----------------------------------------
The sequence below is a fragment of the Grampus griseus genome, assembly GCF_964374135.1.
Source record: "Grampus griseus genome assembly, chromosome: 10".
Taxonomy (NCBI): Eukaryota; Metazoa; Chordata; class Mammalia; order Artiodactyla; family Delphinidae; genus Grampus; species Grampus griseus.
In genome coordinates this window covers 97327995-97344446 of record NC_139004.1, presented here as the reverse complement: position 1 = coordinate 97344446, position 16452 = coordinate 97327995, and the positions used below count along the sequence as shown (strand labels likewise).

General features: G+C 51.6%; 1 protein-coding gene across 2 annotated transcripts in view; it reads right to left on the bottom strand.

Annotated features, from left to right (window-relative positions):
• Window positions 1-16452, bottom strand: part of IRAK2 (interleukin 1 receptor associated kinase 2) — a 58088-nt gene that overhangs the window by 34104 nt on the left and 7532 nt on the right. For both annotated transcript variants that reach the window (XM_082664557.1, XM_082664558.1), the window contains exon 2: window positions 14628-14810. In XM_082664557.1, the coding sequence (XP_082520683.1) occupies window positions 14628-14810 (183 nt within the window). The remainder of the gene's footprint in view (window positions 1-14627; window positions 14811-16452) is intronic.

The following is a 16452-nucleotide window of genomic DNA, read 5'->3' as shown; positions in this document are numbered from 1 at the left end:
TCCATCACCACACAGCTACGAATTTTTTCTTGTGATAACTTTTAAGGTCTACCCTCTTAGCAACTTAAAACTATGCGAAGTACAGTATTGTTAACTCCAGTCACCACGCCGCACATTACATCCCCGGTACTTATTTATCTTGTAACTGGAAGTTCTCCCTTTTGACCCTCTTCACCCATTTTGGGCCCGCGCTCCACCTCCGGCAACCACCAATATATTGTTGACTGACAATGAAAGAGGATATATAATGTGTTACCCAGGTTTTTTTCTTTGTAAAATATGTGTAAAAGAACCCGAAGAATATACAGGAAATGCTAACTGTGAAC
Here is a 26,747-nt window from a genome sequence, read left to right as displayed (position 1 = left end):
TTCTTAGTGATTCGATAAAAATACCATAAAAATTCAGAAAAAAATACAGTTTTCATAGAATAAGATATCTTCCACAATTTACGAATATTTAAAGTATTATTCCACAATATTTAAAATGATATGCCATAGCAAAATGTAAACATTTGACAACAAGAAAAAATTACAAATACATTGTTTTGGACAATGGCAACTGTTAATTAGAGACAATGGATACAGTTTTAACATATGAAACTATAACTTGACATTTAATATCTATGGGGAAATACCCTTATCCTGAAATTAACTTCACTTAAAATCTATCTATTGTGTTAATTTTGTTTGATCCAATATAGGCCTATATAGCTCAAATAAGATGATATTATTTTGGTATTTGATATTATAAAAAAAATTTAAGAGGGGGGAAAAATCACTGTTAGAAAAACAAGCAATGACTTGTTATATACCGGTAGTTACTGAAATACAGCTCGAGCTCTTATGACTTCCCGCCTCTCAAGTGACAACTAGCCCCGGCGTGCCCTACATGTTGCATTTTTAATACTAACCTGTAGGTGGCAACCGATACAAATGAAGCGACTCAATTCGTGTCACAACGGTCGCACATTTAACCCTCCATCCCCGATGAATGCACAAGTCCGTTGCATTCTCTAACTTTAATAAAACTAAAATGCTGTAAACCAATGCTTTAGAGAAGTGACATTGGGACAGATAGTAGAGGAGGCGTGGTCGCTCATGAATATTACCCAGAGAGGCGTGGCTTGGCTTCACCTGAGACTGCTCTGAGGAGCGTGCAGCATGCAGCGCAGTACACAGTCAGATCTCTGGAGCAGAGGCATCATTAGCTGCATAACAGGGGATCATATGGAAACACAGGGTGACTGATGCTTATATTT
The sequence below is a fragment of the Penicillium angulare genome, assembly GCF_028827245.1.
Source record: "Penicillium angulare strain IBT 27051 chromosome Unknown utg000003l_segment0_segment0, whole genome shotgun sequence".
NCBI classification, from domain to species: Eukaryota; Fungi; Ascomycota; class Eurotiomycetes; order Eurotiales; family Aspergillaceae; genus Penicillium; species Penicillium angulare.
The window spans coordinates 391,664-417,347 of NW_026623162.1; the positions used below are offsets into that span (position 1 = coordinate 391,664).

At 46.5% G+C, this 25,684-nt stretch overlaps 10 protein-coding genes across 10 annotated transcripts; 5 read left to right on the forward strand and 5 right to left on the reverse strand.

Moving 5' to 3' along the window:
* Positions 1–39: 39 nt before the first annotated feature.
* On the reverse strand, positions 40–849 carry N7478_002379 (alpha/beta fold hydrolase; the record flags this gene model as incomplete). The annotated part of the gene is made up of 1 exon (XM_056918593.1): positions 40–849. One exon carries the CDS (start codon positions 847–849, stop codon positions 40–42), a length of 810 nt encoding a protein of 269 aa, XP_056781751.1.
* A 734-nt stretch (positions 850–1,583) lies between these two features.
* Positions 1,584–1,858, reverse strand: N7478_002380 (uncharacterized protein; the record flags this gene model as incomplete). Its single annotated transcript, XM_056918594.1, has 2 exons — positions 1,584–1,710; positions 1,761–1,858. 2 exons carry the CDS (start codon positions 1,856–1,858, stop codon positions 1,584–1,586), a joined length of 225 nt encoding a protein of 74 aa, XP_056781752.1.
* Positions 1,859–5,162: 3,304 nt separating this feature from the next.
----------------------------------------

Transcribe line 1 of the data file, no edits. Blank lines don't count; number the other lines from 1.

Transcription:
The sequence below is a fragment of the Grampus griseus genome, assembly GCF_964374135.1.